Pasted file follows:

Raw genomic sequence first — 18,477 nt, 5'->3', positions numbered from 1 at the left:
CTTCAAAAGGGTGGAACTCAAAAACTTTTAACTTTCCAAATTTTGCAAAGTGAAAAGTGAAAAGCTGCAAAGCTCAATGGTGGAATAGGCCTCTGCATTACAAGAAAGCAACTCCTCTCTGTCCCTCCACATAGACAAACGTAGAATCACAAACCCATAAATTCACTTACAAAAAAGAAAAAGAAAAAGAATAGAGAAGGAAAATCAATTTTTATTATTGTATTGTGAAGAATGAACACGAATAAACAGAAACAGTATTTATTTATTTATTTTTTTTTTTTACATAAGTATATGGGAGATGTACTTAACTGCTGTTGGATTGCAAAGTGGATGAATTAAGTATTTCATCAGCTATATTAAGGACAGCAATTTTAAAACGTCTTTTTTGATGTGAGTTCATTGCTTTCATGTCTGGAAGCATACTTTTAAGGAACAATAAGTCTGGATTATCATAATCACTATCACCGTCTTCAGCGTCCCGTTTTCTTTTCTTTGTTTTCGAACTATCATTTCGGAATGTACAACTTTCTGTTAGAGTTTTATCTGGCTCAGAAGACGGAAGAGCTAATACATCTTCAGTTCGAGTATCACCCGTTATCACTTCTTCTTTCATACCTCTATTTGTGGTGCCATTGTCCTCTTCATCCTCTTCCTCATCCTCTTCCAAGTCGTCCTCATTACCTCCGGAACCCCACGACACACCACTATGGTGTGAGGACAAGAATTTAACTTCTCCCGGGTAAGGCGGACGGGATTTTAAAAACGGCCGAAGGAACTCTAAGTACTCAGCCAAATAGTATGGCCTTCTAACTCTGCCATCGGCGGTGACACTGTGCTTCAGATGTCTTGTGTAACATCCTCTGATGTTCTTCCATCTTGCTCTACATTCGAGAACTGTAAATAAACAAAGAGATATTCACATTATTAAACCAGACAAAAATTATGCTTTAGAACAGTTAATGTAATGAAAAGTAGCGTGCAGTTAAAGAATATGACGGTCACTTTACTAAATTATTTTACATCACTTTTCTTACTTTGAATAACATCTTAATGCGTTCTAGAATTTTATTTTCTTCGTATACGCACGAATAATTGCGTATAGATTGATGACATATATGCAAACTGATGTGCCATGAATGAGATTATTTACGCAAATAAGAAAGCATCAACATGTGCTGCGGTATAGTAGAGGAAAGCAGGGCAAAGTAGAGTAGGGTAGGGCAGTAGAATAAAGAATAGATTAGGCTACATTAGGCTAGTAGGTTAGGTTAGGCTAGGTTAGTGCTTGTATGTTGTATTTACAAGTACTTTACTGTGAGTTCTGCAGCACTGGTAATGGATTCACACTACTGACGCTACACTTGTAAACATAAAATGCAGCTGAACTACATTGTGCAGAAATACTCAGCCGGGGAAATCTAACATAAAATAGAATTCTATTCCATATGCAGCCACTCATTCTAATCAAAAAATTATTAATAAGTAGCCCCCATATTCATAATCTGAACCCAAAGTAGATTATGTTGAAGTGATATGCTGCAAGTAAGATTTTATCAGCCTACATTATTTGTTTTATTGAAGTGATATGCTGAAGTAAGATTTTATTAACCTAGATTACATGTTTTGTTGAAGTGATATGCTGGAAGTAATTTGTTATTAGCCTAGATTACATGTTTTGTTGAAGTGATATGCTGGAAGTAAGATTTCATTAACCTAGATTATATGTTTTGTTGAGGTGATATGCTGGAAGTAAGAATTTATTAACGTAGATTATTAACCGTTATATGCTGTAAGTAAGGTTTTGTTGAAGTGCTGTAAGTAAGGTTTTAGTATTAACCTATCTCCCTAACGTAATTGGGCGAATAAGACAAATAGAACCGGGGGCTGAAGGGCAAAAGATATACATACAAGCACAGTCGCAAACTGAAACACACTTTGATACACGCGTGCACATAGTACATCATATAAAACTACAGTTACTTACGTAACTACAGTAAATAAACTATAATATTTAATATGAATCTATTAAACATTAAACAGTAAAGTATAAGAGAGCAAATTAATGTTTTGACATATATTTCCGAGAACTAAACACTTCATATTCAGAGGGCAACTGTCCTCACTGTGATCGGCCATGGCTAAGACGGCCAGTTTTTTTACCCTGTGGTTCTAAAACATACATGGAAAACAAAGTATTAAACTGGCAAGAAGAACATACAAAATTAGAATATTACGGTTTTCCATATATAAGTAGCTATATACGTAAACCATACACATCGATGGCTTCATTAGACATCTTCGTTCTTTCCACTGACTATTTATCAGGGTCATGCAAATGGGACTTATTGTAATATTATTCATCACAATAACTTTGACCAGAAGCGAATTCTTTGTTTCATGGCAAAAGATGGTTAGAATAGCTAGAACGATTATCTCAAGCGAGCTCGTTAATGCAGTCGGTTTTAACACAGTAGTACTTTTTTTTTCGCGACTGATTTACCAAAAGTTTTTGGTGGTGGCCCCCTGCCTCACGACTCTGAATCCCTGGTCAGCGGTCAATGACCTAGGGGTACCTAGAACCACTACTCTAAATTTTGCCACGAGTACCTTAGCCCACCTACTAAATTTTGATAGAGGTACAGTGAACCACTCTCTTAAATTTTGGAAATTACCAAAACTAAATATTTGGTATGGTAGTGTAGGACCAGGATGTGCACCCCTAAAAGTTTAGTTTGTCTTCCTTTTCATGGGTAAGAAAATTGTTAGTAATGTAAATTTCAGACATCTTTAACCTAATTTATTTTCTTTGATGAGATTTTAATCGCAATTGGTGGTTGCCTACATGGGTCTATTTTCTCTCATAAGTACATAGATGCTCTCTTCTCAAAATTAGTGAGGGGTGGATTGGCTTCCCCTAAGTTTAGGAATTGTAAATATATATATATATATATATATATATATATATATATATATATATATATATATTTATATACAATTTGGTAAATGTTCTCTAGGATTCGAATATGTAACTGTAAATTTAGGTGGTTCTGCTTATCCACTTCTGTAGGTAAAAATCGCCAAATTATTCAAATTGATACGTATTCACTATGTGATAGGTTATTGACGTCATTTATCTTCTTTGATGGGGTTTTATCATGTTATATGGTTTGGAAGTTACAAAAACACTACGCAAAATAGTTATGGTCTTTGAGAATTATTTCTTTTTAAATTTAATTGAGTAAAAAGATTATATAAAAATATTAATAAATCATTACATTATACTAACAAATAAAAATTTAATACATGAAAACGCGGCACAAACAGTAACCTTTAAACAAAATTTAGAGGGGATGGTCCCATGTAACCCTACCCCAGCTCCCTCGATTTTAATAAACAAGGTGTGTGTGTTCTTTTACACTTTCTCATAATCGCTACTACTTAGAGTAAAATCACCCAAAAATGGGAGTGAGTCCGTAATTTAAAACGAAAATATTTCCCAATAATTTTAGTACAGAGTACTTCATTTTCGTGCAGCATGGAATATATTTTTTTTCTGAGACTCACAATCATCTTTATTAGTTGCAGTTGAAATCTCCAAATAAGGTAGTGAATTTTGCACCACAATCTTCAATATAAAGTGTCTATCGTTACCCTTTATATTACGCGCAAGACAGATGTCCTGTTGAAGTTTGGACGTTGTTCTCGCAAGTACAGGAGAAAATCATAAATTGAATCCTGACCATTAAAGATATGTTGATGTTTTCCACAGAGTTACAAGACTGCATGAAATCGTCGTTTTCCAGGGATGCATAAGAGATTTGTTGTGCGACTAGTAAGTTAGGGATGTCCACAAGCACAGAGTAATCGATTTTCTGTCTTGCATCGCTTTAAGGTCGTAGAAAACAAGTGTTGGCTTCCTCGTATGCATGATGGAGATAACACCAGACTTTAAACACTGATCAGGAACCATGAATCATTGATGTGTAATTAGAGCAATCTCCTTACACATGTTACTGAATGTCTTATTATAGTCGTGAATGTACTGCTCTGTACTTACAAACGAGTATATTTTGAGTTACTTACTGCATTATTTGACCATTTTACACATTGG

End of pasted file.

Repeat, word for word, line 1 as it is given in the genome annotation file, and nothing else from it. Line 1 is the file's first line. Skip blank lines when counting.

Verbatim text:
Raw genomic sequence first — 18,477 nt, 5'->3', positions numbered from 1 at the left: